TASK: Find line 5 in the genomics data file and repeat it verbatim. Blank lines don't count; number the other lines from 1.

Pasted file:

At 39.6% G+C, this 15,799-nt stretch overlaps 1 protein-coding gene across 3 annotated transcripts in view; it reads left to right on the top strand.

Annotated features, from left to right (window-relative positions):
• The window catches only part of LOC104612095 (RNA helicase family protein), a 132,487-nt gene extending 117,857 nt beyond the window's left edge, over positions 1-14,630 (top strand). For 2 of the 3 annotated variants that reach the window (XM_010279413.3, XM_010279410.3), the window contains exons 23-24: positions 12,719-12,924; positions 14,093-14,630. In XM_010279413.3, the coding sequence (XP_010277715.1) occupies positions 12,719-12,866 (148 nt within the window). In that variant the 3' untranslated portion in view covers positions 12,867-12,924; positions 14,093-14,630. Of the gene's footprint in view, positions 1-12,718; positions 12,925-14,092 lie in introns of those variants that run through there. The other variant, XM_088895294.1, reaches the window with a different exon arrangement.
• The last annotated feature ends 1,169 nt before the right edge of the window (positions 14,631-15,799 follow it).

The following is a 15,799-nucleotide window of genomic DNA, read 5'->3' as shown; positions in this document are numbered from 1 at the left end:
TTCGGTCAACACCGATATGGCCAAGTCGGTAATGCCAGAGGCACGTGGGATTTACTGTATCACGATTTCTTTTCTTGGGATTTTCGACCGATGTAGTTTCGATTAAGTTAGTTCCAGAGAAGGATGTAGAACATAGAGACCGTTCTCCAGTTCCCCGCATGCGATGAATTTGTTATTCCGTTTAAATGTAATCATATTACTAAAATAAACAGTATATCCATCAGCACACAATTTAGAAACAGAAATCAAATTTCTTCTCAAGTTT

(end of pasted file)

The following is a 15,799-nucleotide window of genomic DNA, read 5'->3' as shown; positions in this document are numbered from 1 at the left end: